In each of the various classification tracks is provided a retarder or track brake, which may be of any suitable type but is preferably a track brake the type and construc tion shown in the application of lVinthrop K. Howe, Ser. No. 70,599 filed November 21, 1925, this retarder being one of the type in which brake shoes on opposite sides of the rails engage and grip the wheel sides of a passing car and in so doing retard the same. by letters R R R R and R and are controlled in a manner as disclosed said Howe application by circuit controllers C having exponents corresponding to those of the retarders which they control. Further, the main lead 1 is also provided with a retarder 'R controlled by the circuit controller 0, whereby the degree of acceleration of a car riding down the accelerating hm 1p All may be selected to a limited extent at least. It is desired to point out at this time that the retarding hump RH represents a vertical incline which is appreciably less than the vertical distance of the accelerating hump. AH, this diiference between the ac-' celerating hump and the retarding or decelerating hump being such that each and every car is assured to roll beyond the retarding hump RH as it moves through the classification yard in the normal direction of trafiic as indicated by the arrow.
During classifying operation a train of cars in preferably pushed from left to right by a locomotive or other suitable means, and as the cars reach the accelerating hump they are released one ata time or in groups having the same destination, and if these cars are extremely heavy, as may be ascertained by, the operator in the tower T by looking at the train sheet he will partially restrict the acceleration of the car as it runs down the acceleratinqhump by applying the track brake R to such a degree as is deemed necessary, so that the cars in each case have the desired speed when passing through the classification portion of the yard, which portion is confined within the space between the accelerating hump All and the retarding These retarders have been designated i,es1,131'
' hump RH. The operator may also asceroperate the retarder of the particular classification track into which the particular car has been switched so that this car may be ultimately retarded to the desired extent.
In certain classification systems where the weather conditions are not very changeable,'
and especially where it is generally Warm and the temperatures do not fluctuate appreciably the retarder R on the-main lead may be omitted, this retarder being particularly used to avoid undue acceleration either because the weight of the car as compared with its rolling friction is high, this ratio varying considerably with the variations of temperature due to gumming up of the lubricant ice and snow on the rails, and the like, or because the particular car in question has very few bends, switches and frogs to take and for this reason should be retarded a littl more by the retarder R on the main track. Also, the retarders in the various classification tracks may not be absolutely necessary depending on local conditions, but are preferably employed in order to restrict the ultimate car speed of the various cars which are classified to substantially the same value, the amount of deceleration or retardation of the various cars naturally being somewhat different by reason of the ratio of the total weight of a particular car to that of its rolling friction. Also, by reason of the'fact that certain cars traverse more curves and switches than do other cars, it is considered expedientif not essential that the track brakes in the various classification tracks be employed.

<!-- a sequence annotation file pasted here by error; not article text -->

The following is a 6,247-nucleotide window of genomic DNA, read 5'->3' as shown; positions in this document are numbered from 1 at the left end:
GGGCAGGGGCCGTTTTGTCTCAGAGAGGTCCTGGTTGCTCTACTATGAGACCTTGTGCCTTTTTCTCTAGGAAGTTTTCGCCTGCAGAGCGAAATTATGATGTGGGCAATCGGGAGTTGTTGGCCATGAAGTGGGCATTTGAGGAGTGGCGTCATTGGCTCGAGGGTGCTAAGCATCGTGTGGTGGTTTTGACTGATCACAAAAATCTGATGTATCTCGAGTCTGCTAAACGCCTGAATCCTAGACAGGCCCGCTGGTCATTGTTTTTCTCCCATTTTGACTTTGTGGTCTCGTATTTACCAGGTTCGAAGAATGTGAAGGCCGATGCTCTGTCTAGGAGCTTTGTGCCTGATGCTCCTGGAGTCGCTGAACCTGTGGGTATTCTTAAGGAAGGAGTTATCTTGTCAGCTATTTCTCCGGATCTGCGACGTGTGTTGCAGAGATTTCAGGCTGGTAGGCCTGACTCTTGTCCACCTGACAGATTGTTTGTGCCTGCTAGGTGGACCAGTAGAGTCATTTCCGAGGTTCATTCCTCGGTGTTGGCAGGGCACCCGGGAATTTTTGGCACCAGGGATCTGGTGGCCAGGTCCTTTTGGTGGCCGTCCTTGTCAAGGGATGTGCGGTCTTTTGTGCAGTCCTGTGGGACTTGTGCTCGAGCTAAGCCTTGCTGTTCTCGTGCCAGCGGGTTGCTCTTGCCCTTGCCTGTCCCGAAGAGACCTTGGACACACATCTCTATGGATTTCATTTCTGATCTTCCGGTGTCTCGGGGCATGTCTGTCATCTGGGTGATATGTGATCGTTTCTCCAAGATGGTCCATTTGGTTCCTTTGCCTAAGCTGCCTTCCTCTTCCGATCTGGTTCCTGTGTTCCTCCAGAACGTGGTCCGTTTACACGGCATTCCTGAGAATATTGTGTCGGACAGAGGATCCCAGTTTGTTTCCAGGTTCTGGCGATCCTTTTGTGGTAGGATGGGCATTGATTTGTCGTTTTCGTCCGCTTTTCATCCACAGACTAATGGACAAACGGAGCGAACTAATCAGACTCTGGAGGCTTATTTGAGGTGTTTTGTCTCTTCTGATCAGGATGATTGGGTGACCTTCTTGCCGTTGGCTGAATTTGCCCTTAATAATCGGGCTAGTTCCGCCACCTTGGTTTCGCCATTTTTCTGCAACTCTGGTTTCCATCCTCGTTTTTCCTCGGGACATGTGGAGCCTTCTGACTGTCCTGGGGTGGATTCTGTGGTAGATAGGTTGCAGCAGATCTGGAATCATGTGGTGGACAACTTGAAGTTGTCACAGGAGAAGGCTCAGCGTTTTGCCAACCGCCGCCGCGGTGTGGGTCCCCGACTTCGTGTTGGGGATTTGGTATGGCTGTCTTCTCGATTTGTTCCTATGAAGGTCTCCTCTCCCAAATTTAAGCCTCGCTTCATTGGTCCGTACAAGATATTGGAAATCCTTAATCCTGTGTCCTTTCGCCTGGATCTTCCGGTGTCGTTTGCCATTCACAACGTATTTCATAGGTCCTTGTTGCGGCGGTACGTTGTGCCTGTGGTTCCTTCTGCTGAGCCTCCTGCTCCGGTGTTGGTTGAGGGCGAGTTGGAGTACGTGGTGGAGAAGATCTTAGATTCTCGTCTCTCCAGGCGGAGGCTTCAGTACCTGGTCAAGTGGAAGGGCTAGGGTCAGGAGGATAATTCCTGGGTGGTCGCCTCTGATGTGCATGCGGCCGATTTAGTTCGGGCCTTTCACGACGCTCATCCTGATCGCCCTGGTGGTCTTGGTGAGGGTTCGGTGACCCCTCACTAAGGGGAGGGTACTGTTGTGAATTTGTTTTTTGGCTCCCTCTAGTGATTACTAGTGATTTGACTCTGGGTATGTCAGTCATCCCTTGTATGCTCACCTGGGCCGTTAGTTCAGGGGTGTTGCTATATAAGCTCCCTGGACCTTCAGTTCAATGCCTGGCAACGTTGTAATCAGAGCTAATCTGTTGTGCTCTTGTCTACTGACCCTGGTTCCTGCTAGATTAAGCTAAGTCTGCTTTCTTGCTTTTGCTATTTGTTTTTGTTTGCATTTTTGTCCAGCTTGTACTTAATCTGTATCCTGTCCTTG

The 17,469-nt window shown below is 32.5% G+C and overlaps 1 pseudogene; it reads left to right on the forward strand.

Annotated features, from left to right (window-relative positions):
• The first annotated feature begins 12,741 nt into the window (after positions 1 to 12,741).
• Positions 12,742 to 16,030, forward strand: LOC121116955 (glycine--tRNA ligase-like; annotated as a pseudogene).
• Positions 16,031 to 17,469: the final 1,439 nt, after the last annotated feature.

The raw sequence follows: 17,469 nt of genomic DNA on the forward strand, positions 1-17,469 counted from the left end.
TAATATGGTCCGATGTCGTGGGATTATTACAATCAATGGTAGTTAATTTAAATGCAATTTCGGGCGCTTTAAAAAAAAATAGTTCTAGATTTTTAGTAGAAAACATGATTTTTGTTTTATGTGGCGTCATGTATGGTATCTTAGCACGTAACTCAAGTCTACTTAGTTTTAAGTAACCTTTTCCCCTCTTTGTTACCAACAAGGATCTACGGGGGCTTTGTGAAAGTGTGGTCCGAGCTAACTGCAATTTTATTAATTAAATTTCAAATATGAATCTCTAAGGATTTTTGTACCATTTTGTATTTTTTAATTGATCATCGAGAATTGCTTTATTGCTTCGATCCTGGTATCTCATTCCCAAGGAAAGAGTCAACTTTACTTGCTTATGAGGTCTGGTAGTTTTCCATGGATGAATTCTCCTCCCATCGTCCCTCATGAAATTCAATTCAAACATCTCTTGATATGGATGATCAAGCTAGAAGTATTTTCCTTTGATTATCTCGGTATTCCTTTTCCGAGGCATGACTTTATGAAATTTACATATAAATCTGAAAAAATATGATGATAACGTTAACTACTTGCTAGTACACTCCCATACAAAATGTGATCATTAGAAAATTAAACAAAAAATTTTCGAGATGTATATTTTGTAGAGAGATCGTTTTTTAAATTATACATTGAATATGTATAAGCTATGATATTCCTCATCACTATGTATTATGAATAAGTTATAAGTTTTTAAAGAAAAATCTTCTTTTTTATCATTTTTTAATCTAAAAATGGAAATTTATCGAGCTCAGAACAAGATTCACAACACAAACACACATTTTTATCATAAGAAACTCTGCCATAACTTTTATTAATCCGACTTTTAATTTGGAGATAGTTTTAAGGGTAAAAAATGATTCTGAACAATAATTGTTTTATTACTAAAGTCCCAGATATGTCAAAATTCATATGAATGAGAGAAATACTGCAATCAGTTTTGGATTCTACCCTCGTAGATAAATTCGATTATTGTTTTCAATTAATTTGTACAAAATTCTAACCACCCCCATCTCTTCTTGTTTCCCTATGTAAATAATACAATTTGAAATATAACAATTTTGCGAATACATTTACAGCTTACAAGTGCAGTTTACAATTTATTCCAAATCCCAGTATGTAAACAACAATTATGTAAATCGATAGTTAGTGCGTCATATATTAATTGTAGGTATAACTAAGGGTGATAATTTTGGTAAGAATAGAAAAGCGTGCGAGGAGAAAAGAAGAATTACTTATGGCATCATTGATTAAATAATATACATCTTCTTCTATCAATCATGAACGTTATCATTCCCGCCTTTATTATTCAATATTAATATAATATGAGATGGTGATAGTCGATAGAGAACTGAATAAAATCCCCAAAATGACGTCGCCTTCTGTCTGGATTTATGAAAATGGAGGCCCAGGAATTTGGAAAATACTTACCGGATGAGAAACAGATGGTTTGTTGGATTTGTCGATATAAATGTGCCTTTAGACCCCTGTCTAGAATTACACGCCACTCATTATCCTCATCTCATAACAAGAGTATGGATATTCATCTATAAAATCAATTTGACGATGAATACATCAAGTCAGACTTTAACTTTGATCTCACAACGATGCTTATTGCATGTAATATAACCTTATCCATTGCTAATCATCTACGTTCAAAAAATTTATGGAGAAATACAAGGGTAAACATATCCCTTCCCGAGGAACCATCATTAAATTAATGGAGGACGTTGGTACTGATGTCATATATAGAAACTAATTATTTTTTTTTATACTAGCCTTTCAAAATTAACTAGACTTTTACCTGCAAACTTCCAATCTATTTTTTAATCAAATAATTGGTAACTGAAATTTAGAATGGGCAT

It is thus seen, that in accordance with the present invention'the cars to be classified are accelerated to a suitable high speed so as to permit a large number of cars to traverse the classification portion of the classification track and be separated and diverted into the proper'classification track within a limited period of time and that the energy necessary to accelerate the cars l higher level) requires less energy to be ab sorbed by frictional braking means, thus resulting in less wear of the track brakes and a a smaller amount of track braking or retarding equipment; that is, less number of rail feet oftrack brakes. Also, the roblem of grading a yard is much simpli ed because the yard as a whole may be substantially level and the classification portion of the yard is a hollowed out or depressed portion of the whole. classification may be obtained solely by excavating. If the natural contour of the land should be substantially level the ground removed from the depressed or excavated portion of the classification yard may be used to raise the level of the main [track or lead 1 toward the'left of the tower ,T. v